Many studies have been conducted on improving the performance of small-scale (micro-hydro and pico-hydro) cross-flow turbines using computational fluid dynamics (CFD) methods. In parallel with the development of technology, CFD methods are becoming increasingly sophisticated and are getting closer to real conditions in the field, with various developing features, progressing from the steady-state, transients with moving references, and moving mesh approaches, to using user-defined functions (UDF). This study compared the moving mesh method with the six degrees of freedom (6-DOF) UDF method for simulation of cross-flow turbines at the pico scale. The two simulations were treated as similarly as possible, outside of the dynamic approach, and were run in the 2D domain with 9.5 m of inlet head, using shear stress transport turbulence modelling. 6-DOF was found to have a much smaller deviation from experimental results, of about 6.8%, than the moving mesh results, at about 12.4% deviation. The deviation in the moving mesh results was assessed to be mainly caused by overcalculated turbulence conditions inside the rotating domain in the moving mesh calculation. The overcalculated turbulence condition makes the prediction of second stage energy absorption too low. The 6-DOF method is therefore more accurate than the moving mesh method for predicting the performance of cross-flow turbines at the pico scale. However, the moving mesh method is still an alternative because it has some advantages in terms of effectiveness of resource usage and rate of convergence.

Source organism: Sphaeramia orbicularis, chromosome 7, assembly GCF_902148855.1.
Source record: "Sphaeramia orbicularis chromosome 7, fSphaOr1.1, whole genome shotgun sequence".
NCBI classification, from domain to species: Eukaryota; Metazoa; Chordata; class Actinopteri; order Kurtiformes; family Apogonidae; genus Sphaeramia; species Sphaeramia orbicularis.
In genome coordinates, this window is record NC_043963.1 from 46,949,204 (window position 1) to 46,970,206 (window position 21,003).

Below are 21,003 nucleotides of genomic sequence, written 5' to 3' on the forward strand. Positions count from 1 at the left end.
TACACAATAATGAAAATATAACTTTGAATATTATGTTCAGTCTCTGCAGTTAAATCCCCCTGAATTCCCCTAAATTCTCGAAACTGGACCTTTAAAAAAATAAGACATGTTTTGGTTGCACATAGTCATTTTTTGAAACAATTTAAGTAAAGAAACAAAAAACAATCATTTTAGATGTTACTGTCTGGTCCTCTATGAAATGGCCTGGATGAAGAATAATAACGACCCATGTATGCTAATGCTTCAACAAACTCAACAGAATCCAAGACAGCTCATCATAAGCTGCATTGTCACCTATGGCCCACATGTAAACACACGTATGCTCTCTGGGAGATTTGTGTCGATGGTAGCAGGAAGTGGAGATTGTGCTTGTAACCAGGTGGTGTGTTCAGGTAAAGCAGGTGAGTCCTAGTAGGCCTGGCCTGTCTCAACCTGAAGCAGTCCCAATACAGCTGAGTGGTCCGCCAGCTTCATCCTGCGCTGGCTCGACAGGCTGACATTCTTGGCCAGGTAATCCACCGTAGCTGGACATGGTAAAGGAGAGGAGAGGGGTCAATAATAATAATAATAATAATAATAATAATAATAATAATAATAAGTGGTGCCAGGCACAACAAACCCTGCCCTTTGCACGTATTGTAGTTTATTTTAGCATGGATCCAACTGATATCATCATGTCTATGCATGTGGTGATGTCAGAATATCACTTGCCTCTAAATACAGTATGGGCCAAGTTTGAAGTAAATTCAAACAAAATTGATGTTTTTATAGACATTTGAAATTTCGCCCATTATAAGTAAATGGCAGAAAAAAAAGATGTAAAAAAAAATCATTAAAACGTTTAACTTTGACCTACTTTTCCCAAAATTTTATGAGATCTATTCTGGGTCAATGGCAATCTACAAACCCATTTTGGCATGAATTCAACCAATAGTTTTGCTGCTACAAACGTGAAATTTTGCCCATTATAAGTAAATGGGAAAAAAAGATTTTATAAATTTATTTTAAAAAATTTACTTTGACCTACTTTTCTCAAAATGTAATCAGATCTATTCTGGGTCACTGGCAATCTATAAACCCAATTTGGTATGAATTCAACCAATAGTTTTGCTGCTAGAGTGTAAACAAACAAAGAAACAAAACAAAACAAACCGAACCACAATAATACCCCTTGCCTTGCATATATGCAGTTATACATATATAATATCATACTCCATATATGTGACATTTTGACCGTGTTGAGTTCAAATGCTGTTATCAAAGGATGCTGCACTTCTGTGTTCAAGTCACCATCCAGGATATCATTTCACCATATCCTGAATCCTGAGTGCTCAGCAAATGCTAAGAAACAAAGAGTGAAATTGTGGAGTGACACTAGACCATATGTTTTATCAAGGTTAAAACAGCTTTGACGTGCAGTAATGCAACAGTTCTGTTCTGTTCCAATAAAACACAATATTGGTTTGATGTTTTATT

|Number of pages||11|
|Publication status||Published - 1 Jan 2019|
- 6 DOF
- Moving mesh
- Numerical simulation